â€œI was not born here.â€
I continued to smile at him, waiting for him to continue but he didnâ€™t and I wanted to laugh.
â€œAnd you, youâ€¦areâ€¦from?â€
â€œCool. Iâ€™ve never met someone from there. Awesome way to start the day.â€
He smirked at me.
â€œDo you know where Mongolia is? Iâ€™m kidding, I know you know.â€
I laughed and turned to leave, only slightly acknowledging his
â€œSee you soon.â€
…because I was already mired in thought about what it all meant and how profoundly different that interaction felt compared to how it usually goes. Maybe I was a bigot, who gave preferential treatment to other Asians, like I was U.C. Berkeley or something. Was it only a problem for me when someone black or white asked me about my past? No…that couldn’t be right…when I first met my Russian and Ukrainian co-workers and went through this with them, my reaction was similarly neutral, if not positive. The Eritrean and Nigerian cabbies get indulgent smiles from the version of me which has no guard up.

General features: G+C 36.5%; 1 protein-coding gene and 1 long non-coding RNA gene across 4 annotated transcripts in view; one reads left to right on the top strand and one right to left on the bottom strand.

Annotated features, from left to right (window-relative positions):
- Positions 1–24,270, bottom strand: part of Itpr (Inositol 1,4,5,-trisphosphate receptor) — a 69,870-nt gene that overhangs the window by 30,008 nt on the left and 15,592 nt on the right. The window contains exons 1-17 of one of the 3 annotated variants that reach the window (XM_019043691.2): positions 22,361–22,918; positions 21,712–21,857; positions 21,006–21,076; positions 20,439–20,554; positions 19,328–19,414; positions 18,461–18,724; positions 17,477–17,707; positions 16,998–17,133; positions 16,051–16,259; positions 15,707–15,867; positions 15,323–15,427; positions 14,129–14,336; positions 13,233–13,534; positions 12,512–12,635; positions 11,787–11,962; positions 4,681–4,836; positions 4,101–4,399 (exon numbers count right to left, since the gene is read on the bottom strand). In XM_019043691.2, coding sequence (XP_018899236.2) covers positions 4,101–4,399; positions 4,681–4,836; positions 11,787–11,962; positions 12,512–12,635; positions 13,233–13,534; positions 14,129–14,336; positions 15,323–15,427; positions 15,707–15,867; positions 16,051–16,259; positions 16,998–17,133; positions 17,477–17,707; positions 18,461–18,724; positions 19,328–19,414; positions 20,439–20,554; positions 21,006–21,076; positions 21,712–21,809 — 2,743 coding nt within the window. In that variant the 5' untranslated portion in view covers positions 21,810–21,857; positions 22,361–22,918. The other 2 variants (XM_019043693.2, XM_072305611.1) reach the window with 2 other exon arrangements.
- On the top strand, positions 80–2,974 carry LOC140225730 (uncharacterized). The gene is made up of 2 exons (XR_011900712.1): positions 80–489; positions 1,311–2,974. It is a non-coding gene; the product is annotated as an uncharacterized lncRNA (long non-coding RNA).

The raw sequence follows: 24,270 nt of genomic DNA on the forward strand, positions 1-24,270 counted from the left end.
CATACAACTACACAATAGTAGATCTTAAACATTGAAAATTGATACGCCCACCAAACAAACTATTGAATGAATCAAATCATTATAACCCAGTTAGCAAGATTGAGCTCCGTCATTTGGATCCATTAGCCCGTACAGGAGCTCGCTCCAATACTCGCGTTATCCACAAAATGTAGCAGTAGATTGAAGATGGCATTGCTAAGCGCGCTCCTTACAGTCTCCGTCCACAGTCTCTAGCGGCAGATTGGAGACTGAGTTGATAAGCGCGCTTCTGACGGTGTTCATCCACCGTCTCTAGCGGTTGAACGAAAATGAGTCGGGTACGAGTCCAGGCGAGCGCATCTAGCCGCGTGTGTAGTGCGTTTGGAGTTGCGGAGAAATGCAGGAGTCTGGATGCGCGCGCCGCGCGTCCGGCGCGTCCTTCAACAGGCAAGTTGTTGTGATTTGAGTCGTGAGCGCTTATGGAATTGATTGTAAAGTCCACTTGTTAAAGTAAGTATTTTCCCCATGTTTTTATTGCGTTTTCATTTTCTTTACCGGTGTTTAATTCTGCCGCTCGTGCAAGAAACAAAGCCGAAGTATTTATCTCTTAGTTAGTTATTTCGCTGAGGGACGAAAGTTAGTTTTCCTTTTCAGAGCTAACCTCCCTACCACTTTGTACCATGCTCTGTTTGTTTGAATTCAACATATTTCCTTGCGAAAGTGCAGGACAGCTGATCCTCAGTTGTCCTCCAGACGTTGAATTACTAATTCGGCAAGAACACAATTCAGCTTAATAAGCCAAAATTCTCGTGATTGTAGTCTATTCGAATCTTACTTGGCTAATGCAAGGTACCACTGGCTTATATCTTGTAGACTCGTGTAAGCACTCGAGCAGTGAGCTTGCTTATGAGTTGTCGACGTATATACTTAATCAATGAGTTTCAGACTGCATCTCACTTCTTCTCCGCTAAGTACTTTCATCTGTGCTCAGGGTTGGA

So…Iâ€™m only chill when the question is posed by…people who arenâ€™t American? It was so much to think about and I cursed myself mildly for wearing 4-inch heels (platforms, people…platforms) because I was wasting grey matter by having to negotiate D.C.â€™s ultra-crappy sidewalks so carefully (I rolled my ankle my first semester here…twice). I wanted to delve, to turn this over and over again mentally and call myself out, if necessary.
Was my all-consuming adoration for my parents making me feel solidarity with every immigrant? I do feel an immediate connection to anyone with an accent from abroad. I do understand what it is like to be in exile. Maybe that was the key to accessing a kinder, not offended me. But was this wrong? Unfair?
Was this bigotry?
Why was it okay to ask me where I was from, as long as the question emanated from anyone except another American? Have I become so hardened and embittered by constantly dealing with either ignorance or stupidity that I was now emotionally over-reacting whenever confronted with this query, which I am on a daily basis?